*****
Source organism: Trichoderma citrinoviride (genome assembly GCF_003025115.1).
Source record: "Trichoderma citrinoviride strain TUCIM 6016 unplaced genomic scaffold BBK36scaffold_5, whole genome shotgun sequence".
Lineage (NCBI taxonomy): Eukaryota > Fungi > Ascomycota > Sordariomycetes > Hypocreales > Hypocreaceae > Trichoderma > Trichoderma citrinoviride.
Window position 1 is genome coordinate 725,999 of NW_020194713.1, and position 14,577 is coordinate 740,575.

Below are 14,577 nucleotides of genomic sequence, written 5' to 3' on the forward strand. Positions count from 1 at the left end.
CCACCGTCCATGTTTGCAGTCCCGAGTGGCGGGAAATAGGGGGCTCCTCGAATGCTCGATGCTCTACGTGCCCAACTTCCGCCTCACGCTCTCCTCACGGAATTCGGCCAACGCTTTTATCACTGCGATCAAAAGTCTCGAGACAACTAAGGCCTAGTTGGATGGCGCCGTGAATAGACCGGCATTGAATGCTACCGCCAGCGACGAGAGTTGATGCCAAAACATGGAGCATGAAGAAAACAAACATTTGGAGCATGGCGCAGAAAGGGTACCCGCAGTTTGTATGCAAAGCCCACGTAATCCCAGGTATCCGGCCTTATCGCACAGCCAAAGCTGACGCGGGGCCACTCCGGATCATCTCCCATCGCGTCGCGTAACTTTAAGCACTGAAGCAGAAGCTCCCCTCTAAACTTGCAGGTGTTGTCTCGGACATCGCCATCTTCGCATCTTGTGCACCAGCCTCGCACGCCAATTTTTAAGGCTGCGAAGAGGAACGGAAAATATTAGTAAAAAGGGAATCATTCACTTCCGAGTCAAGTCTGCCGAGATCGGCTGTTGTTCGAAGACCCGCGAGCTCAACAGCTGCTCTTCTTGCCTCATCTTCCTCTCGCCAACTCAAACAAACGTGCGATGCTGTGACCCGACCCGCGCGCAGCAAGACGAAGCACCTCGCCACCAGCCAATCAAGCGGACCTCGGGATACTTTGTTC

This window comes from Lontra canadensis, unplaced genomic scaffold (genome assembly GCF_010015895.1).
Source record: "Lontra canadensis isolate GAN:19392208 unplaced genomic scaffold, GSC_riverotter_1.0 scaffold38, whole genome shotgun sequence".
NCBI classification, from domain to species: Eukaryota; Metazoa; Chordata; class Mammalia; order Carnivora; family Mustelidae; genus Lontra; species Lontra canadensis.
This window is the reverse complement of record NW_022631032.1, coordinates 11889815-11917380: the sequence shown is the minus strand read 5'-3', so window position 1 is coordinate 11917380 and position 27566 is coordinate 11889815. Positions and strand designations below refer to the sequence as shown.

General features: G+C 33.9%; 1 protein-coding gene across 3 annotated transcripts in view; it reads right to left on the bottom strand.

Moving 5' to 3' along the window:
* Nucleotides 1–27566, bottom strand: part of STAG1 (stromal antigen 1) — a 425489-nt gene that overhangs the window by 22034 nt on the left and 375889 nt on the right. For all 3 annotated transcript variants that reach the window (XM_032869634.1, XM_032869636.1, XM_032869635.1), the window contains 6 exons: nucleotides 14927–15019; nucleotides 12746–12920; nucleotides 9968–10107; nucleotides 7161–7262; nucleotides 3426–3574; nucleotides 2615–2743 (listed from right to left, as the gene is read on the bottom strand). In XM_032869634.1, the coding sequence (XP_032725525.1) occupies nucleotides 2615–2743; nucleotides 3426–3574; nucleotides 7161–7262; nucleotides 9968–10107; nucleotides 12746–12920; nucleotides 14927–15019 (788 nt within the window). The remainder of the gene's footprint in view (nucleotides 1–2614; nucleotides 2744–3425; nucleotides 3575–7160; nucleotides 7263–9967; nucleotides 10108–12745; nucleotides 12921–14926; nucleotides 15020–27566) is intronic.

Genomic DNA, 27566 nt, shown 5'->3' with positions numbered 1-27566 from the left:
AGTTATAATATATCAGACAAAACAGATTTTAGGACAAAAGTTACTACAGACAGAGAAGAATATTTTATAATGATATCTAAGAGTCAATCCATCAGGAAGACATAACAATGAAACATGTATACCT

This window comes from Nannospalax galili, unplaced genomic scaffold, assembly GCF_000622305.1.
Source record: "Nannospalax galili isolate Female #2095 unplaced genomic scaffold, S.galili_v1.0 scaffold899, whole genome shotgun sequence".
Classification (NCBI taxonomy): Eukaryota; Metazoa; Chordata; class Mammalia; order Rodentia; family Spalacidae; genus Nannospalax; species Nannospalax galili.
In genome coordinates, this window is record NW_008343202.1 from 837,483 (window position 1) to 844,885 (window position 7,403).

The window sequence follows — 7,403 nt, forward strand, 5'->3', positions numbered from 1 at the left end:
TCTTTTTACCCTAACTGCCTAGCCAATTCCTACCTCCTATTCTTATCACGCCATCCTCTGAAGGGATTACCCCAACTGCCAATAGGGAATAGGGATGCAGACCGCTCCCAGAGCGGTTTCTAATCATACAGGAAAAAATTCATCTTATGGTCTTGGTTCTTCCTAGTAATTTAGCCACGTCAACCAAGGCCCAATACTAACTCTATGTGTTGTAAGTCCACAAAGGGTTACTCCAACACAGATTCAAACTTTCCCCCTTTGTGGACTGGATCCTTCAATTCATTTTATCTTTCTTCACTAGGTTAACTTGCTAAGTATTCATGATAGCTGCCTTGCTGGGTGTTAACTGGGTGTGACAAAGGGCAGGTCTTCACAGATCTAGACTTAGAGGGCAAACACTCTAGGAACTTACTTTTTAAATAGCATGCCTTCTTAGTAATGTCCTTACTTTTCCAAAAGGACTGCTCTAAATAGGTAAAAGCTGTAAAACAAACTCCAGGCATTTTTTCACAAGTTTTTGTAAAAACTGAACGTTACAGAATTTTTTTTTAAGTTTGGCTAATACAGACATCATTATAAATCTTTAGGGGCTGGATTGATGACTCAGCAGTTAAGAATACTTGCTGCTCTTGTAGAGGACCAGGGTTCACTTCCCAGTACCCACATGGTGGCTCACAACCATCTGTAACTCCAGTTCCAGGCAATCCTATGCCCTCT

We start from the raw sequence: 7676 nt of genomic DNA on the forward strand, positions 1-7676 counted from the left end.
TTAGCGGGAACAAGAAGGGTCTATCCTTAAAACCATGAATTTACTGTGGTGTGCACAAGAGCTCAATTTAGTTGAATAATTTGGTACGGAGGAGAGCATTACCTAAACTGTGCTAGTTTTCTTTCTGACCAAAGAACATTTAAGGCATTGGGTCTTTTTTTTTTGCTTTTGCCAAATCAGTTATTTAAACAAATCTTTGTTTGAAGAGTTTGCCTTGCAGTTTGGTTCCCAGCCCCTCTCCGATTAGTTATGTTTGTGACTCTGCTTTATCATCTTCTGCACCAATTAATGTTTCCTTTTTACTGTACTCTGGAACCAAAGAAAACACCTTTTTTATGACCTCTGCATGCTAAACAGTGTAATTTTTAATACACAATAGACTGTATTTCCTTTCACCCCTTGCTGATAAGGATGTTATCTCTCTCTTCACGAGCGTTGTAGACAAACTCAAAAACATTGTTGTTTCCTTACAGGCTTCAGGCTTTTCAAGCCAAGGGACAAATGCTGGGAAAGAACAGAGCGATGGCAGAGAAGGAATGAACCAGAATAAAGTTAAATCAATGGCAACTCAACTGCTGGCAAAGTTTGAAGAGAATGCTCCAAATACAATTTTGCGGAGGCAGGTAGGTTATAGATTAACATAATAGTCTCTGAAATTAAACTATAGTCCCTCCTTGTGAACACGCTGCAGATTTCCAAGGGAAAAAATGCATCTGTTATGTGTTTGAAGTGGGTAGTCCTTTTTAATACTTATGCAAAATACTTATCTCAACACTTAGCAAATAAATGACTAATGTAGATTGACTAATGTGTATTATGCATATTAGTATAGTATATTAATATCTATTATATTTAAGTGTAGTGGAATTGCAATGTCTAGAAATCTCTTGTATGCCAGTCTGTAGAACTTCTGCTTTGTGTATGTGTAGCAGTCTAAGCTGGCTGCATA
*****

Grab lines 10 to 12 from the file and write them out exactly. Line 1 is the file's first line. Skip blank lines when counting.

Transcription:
This window is the reverse complement of record NW_022631032.1, coordinates 11889815-11917380: the sequence shown is the minus strand read 5'-3', so window position 1 is coordinate 11917380 and position 27566 is coordinate 11889815. Positions and strand designations below refer to the sequence as shown.

General features: G+C 33.9%; 1 protein-coding gene across 3 annotated transcripts in view; it reads right to left on the bottom strand.

Moving 5' to 3' along the window: